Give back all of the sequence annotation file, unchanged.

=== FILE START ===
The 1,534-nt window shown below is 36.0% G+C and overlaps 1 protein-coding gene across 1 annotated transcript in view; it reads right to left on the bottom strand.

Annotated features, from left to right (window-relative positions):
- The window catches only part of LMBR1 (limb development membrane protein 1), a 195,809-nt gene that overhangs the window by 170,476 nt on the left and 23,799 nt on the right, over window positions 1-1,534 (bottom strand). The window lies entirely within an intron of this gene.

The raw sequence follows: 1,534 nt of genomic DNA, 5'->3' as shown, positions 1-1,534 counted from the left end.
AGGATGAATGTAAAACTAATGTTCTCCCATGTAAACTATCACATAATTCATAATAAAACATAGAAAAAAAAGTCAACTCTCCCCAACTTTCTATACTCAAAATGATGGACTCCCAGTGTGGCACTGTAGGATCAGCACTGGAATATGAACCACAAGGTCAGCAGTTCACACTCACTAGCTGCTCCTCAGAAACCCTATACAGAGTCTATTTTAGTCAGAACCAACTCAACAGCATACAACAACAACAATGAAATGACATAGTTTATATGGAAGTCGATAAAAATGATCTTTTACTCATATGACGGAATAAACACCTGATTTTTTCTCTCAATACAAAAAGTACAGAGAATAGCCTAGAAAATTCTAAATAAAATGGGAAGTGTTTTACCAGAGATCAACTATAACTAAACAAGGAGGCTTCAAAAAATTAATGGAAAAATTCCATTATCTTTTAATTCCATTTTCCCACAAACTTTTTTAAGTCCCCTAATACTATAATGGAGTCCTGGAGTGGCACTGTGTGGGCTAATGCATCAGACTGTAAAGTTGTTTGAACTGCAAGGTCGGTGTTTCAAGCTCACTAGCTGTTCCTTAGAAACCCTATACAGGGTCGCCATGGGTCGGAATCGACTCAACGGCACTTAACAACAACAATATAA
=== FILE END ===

The 1,534-nt window shown below is 36.0% G+C and overlaps 1 protein-coding gene across 1 annotated transcript in view; it reads right to left on the bottom strand.

Annotated features, from left to right (window-relative positions):
- The window catches only part of LMBR1 (limb development membrane protein 1), a 195,809-nt gene that overhangs the window by 170,476 nt on the left and 23,799 nt on the right, over window positions 1-1,534 (bottom strand). The window lies entirely within an intron of this gene.

The raw sequence follows: 1,534 nt of genomic DNA, 5'->3' as shown, positions 1-1,534 counted from the left end.
AGGATGAATGTAAAACTAATGTTCTCCCATGTAAACTATCACATAATTCATAATAAAACATAGAAAAAAAAGTCAACTCTCCCCAACTTTCTATACTCAAAATGATGGACTCCCAGTGTGGCACTGTAGGATCAGCACTGGAATATGAACCACAAGGTCAGCAGTTCACACTCACTAGCTGCTCCTCAGAAACCCTATACAGAGTCTATTTTAGTCAGAACCAACTCAACAGCATACAACAACAACAATGAAATGACATAGTTTATATGGAAGTCGATAAAAATGATCTTTTACTCATATGACGGAATAAACACCTGATTTTTTCTCTCAATACAAAAAGTACAGAGAATAGCCTAGAAAATTCTAAATAAAATGGGAAGTGTTTTACCAGAGATCAACTATAACTAAACAAGGAGGCTTCAAAAAATTAATGGAAAAATTCCATTATCTTTTAATTCCATTTTCCCACAAACTTTTTTAAGTCCCCTAATACTATAATGGAGTCCTGGAGTGGCACTGTGTGGGCTAATGCATCAGACTGTAAAGTTGTTTGAACTGCAAGGTCGGTGTTTCAAGCTCACTAGCTGTTCCTTAGAAACCCTATACAGGGTCGCCATGGGTCGGAATCGACTCAACGGCACTTAACAACAACAATATAA